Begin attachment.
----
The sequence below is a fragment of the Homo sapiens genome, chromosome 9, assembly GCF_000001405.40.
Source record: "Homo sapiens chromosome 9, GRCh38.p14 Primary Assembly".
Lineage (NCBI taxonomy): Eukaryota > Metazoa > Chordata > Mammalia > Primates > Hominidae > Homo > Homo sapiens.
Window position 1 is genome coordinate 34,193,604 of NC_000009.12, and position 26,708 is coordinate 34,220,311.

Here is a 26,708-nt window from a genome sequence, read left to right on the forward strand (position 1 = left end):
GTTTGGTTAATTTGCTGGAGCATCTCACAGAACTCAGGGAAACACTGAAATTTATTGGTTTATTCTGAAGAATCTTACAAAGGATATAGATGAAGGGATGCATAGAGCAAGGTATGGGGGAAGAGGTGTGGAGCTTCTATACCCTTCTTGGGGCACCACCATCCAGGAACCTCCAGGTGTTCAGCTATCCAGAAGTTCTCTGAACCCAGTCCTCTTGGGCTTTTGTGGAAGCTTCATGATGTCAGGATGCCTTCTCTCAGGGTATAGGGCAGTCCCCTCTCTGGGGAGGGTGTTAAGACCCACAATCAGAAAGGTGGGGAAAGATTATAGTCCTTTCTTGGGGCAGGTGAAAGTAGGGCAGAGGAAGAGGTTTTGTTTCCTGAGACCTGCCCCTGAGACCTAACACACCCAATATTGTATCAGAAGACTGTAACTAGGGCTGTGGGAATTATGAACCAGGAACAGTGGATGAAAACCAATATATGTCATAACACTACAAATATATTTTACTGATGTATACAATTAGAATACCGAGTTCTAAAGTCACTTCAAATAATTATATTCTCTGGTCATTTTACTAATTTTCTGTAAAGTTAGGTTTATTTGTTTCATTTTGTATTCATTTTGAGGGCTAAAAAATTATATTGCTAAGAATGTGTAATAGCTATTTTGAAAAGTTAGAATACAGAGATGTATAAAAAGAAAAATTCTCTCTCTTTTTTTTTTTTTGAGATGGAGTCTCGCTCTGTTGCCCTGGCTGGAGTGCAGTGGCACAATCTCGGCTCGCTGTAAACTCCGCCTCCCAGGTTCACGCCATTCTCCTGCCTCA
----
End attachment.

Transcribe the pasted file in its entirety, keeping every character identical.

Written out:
The sequence below is a fragment of the Homo sapiens genome, chromosome 9, assembly GCF_000001405.40.
Source record: "Homo sapiens chromosome 9, GRCh38.p14 Primary Assembly".
Lineage (NCBI taxonomy): Eukaryota > Metazoa > Chordata > Mammalia > Primates > Hominidae > Homo > Homo sapiens.
Window position 1 is genome coordinate 34,193,604 of NC_000009.12, and position 26,708 is coordinate 34,220,311.

Here is a 26,708-nt window from a genome sequence, read left to right on the forward strand (position 1 = left end):
GTTTGGTTAATTTGCTGGAGCATCTCACAGAACTCAGGGAAACACTGAAATTTATTGGTTTATTCTGAAGAATCTTACAAAGGATATAGATGAAGGGATGCATAGAGCAAGGTATGGGGGAAGAGGTGTGGAGCTTCTATACCCTTCTTGGGGCACCACCATCCAGGAACCTCCAGGTGTTCAGCTATCCAGAAGTTCTCTGAACCCAGTCCTCTTGGGCTTTTGTGGAAGCTTCATGATGTCAGGATGCCTTCTCTCAGGGTATAGGGCAGTCCCCTCTCTGGGGAGGGTGTTAAGACCCACAATCAGAAAGGTGGGGAAAGATTATAGTCCTTTCTTGGGGCAGGTGAAAGTAGGGCAGAGGAAGAGGTTTTGTTTCCTGAGACCTGCCCCTGAGACCTAACACACCCAATATTGTATCAGAAGACTGTAACTAGGGCTGTGGGAATTATGAACCAGGAACAGTGGATGAAAACCAATATATGTCATAACACTACAAATATATTTTACTGATGTATACAATTAGAATACCGAGTTCTAAAGTCACTTCAAATAATTATATTCTCTGGTCATTTTACTAATTTTCTGTAAAGTTAGGTTTATTTGTTTCATTTTGTATTCATTTTGAGGGCTAAAAAATTATATTGCTAAGAATGTGTAATAGCTATTTTGAAAAGTTAGAATACAGAGATGTATAAAAAGAAAAATTCTCTCTCTTTTTTTTTTTTTGAGATGGAGTCTCGCTCTGTTGCCCTGGCTGGAGTGCAGTGGCACAATCTCGGCTCGCTGTAAACTCCGCCTCCCAGGTTCACGCCATTCTCCTGCCTCA